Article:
1 seeds win 100% 2 seeds win 96% 3 seeds win 84% 4 seeds win 79% 5 seeds win 68% 6 seeds win 69% 7 seeds win 63% 8 seeds win 42% If you pick the favorites, in every game, (which statistically give you the best chance to be perfect), based on these numbers, if my math is right, you have around a 1 in 25,000 chance for a perfect first round. So, if you get that far, there's still 32 games to go, likely half of them coin flips. calling 16 straight coinflips is about a 1 in 50,000 shot. combined with your 1 in 25,000 perfect first round, you're already at over 1 in a billion, and you still got 16 more game you need to call. Easier games to guess, but even if you had an 80% chance of calling each of the other 16 games, your overall chance of a perfect bracket would still grow to around 1 in 50 billion. Last edited by Bootis; 03232010 at 01:50 AM. 
#23




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But even then he realized he had a fluke bracket. Had the thing framed (it was done on a newspaper sheet), but it was lost after his death a few years ago. 
#24




Harvard (a #16 seed) beat Stanford (a #1 Seed) in the 1998 NCAA Basketball tournament. Check that, Make it the 1998 NCAA Womens Basketball Tournament.



#25




Come, now, silly. Wimmin don't play basketball.

#26




How much do you think "correct" ranking would factor in. According to the stats provided, #9 seeds beat #8s most of the time. If prognostication on the part of the ranking committee were better, how much would that matter?

#27




http://www.nbcchicago.com/news/sport...88916437.html
Article about autistic teenager from Chicago who has a perfect bracket through round 2 
#28




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Who knew I could have gotten interviewed by a magazine for that (fairly simple) bit of math? *Not happening, of course. Go Spartans!
__________________
Christian "You won't like me when I'm angry. Because I always back up my rage with facts and documented sources."  The Credible Hulk 
#29




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I've been filling out brackets for a long, long time, and I've never seen anyone do this. Ever. And with the upsets this year? Rainman angle or not, I just can't buy it. 


#30




I can buy that he got all the picks right so far. What I'm not buying is him having Purdue to win it all!

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#32




Couldn't someone write a computer program to figure out every possible bracket and save them to disks, and then after the tournament claim that one of them must be perfect?
I have not done the math on how much processing time or disk space this would require. Probably a lot. 
#33




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Essentially, isn't he saying that all the 1seeds and 2seeds are about equal? How is this shocking?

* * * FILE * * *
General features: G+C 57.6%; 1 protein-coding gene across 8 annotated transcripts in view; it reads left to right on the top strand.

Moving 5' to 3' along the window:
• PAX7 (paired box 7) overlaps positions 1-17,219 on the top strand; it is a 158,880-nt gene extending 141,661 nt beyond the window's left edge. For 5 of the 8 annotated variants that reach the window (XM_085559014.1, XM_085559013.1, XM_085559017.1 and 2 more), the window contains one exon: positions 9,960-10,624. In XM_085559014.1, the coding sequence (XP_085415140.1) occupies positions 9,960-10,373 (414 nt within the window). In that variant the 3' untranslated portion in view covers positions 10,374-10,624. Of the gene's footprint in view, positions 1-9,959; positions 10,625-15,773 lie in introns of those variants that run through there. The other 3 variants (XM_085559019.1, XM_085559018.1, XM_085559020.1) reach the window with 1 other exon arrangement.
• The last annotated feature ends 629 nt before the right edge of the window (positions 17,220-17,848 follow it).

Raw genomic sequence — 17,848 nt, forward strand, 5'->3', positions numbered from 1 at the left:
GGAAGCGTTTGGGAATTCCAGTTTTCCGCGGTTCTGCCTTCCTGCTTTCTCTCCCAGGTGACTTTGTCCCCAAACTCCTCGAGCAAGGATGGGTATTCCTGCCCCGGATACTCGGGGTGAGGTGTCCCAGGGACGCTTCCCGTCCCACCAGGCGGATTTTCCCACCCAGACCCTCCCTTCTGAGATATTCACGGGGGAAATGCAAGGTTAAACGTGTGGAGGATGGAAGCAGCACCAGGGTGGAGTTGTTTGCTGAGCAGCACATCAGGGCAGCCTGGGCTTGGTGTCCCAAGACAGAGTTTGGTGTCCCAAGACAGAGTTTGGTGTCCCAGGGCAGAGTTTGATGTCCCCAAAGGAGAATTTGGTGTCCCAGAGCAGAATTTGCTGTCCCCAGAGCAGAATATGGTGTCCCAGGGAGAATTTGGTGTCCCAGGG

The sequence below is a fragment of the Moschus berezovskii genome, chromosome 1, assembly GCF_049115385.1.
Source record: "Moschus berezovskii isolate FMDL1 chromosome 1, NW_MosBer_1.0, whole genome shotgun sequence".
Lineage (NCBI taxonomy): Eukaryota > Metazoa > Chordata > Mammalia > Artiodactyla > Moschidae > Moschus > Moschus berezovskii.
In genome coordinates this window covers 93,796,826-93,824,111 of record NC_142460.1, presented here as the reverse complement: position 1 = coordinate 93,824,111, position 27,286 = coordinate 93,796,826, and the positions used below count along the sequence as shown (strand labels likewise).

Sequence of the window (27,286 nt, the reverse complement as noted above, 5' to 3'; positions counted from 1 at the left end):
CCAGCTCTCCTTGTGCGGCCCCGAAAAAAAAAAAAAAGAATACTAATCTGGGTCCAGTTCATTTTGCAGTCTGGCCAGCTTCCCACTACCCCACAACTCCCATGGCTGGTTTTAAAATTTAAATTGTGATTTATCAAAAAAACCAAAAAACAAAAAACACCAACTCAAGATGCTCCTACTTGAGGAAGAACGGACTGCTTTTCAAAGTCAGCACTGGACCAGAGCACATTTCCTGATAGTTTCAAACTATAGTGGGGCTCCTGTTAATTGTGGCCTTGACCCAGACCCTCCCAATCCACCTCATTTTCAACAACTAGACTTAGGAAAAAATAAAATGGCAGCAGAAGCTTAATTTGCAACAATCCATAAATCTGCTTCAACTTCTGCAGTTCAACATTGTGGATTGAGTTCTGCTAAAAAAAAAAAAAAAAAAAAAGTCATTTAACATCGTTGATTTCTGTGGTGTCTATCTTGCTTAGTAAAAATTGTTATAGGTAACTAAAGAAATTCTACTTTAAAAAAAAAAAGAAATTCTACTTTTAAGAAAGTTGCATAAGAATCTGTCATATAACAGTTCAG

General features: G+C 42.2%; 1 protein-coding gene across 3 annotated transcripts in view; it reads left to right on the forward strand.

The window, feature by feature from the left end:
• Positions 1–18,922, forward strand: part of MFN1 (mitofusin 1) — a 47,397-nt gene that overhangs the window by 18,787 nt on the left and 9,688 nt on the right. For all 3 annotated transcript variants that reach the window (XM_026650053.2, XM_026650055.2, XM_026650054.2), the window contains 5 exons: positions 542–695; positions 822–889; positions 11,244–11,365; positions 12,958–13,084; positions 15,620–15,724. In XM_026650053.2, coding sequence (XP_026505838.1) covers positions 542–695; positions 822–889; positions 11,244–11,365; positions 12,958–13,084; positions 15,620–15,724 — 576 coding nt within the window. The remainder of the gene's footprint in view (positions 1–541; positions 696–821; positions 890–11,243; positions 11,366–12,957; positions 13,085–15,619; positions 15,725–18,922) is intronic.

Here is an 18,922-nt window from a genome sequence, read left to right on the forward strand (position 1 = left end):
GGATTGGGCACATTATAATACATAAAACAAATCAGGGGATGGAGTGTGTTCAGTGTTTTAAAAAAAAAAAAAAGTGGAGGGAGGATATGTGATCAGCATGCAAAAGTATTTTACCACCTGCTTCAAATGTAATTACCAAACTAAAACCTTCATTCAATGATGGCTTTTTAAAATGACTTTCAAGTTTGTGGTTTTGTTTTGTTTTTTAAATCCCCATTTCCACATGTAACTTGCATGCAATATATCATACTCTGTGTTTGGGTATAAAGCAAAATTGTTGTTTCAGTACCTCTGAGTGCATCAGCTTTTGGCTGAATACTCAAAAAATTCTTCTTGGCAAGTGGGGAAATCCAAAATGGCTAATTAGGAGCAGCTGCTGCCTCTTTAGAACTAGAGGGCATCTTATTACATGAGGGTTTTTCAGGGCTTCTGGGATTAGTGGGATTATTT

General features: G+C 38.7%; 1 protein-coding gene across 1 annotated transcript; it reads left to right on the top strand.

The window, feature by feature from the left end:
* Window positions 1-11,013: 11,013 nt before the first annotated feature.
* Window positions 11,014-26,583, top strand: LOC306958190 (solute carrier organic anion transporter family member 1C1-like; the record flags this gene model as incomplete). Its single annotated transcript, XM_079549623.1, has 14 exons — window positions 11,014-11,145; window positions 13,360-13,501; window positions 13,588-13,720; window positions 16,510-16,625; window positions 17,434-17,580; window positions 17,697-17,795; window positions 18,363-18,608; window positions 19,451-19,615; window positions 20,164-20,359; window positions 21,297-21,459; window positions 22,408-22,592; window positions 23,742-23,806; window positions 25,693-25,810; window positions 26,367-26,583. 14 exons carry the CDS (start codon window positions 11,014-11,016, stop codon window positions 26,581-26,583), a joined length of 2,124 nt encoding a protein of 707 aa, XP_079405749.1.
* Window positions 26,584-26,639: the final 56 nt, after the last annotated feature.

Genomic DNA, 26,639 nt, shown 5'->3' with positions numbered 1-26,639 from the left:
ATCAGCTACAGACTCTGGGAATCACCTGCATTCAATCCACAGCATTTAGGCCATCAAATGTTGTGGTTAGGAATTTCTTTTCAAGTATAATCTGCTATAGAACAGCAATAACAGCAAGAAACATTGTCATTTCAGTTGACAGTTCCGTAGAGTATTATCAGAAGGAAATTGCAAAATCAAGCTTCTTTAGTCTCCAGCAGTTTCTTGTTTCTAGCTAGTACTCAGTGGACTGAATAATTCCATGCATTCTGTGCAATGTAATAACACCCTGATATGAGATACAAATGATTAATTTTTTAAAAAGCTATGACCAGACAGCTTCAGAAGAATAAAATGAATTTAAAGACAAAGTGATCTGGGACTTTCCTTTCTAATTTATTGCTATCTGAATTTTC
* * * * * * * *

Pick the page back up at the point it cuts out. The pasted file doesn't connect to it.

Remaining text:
#34




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#35




A computer could do it faster than one per second, though. Once you decide on a format, the whole bracket can be represented by 63 bits. And it's independent of the teams, so we could start work on our 3,000,002,011 bracket today.

#36




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I have no idea how fast a computer could do it, or if in fact the information I gave is even correct. It was just something I saw on one of those ESPN March Madness specials. 
#37




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Last edited by Baracus; 03242010 at 12:37 PM. 
#38




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#39




Doesn't matter, you'd still need about a billion terabyte drives to store them all (I did that in my head, so I'm not 100% sure on the order of magnitudes, but my basic point is correct).



#40




But, see, the trick is that you store them in a compressed format. Then, after the tournament is over, you just uncompress the appropriate part of the file, and show it off.

#41




I know, I did that assuming that you're using 63 bits per bracket. 2^{63} is a large number.

#42





#43




It's not, particularly. But it does sometimes fly against common wisdom. Take the example I was discussing in my last post: if UNI beats MSU on Friday (fat chance!), then their next game might be an Elite Eight matchup as a 9 seed against 2 seed Ohio State. Every commentator would talk about them being an underdog in that gamebut the statistical analysis of the history of the tournament shows that this is an errorUNI shouldn't be considered much of an underdog against anyone in this situation (my alum homerism above not withstanding). And the Vegas line (correctly, IMO) reflects thisI see the Spartans favored by only one point, in spite of them being a 4 seed facing a 9. The biggest line I see for this round is Purdue getting 8 1/2 against Duke; I'd be inclined to bet on Purdue with that line, and starting with the next round, any underdog is probably the right bet. Even, say, 12 seed Cornell vs. 2 seed West Virginia. If Cornell gets to that game, it's because they beat Kentucky this round after beating Wisconsin last round. At that point, they'll have proved their seeding wrong, and you have to think that they're capable of beating anybody.

#44




Both lines may reflect key injuries to MSU and Purdue stars, though.



#45




Aren't the lines based on what's being bet, i.e. the perception of the people making the bets, even if that perception doesn't match reality?